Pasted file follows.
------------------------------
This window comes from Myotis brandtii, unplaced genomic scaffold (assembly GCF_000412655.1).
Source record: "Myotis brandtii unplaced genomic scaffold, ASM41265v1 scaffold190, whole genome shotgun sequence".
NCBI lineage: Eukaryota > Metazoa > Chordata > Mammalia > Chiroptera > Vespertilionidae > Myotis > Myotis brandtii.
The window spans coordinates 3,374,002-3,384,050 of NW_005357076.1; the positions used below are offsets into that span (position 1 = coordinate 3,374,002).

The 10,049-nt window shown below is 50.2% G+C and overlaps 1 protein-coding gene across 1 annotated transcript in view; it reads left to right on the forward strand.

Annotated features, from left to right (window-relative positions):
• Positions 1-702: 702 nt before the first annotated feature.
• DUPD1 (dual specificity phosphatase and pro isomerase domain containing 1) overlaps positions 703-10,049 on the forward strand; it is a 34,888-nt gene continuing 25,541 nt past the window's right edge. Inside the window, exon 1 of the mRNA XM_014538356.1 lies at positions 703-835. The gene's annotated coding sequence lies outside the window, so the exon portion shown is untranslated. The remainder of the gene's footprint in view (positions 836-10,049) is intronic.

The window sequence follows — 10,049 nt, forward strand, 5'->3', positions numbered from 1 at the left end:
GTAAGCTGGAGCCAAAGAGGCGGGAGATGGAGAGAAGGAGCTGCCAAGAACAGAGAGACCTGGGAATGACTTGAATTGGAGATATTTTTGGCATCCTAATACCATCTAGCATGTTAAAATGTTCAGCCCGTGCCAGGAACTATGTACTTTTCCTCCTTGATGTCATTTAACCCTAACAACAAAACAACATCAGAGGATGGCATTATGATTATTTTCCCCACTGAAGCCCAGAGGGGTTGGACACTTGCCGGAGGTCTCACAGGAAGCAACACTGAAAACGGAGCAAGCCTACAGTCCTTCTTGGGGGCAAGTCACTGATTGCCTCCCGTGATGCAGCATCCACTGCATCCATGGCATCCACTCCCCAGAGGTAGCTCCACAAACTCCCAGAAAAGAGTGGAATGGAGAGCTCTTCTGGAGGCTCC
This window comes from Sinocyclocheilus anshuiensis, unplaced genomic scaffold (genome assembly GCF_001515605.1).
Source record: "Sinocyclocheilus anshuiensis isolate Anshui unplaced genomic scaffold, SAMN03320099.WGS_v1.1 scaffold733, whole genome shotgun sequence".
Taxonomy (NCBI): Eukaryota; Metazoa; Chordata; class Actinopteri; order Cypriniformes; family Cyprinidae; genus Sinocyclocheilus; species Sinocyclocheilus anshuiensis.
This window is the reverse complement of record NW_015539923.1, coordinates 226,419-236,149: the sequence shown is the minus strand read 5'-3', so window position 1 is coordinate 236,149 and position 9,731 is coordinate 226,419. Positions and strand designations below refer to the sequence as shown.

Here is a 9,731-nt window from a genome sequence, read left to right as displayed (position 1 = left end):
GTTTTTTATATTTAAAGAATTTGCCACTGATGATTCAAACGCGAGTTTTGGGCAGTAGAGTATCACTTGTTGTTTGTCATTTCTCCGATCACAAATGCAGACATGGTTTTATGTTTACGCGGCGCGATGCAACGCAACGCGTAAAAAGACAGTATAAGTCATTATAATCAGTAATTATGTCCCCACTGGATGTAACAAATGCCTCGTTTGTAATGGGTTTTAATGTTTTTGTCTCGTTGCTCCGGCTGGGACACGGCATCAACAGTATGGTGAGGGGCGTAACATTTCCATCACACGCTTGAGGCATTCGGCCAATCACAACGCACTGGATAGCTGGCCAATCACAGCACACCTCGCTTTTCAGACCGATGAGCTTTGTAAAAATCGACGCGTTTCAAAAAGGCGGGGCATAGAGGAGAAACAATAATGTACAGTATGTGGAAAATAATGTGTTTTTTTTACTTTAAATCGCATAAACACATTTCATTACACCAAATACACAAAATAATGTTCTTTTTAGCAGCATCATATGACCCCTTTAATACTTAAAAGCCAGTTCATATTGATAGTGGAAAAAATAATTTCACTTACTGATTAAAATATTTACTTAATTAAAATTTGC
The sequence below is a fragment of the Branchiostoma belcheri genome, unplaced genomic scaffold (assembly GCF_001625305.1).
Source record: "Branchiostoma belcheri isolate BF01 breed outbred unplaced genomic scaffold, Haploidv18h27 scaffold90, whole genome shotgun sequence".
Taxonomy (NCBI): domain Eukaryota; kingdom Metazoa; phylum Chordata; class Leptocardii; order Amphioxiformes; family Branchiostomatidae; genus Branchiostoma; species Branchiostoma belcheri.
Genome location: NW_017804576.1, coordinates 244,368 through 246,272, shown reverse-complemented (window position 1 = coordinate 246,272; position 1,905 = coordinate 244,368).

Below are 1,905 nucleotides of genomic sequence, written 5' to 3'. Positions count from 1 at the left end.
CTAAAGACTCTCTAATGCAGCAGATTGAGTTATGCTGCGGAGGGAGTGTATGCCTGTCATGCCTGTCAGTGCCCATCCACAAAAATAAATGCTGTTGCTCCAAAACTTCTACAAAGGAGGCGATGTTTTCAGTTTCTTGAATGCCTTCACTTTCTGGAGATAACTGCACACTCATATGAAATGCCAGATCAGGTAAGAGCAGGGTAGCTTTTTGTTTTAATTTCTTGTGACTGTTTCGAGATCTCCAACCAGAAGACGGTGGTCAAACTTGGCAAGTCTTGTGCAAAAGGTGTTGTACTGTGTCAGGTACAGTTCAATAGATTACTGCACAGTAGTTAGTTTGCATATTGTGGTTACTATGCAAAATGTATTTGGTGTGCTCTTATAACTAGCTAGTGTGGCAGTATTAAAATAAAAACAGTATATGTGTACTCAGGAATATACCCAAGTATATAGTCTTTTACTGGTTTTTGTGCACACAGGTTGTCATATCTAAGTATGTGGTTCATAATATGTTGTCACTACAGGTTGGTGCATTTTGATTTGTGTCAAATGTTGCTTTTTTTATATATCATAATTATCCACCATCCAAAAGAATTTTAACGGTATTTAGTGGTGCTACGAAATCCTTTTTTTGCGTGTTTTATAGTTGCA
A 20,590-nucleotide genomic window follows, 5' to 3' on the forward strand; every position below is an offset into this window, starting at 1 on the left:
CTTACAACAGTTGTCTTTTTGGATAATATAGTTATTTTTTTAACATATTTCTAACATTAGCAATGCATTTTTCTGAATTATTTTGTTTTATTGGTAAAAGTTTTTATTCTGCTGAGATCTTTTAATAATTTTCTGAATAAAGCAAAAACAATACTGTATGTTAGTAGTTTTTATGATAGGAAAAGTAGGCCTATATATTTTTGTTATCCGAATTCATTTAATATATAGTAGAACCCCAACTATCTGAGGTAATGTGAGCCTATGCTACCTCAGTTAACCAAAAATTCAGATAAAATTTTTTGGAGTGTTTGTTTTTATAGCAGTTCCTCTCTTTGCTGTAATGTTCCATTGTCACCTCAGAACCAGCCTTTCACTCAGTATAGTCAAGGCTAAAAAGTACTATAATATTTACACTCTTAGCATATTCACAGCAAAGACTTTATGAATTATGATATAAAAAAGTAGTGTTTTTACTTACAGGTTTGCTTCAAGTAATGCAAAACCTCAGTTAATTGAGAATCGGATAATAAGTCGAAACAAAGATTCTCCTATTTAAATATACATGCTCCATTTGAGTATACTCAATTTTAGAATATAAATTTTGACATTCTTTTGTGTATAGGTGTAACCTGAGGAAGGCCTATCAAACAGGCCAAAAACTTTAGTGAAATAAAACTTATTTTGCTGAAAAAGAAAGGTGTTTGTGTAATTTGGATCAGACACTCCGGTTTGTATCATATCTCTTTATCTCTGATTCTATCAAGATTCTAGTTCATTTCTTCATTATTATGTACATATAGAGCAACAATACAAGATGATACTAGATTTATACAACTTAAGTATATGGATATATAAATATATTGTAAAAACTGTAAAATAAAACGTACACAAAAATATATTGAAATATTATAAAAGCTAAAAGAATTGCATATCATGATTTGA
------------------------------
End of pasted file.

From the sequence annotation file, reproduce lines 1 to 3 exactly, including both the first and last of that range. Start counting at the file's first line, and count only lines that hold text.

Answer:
This window comes from Myotis brandtii, unplaced genomic scaffold (assembly GCF_000412655.1).
Source record: "Myotis brandtii unplaced genomic scaffold, ASM41265v1 scaffold190, whole genome shotgun sequence".
NCBI lineage: Eukaryota > Metazoa > Chordata > Mammalia > Chiroptera > Vespertilionidae > Myotis > Myotis brandtii.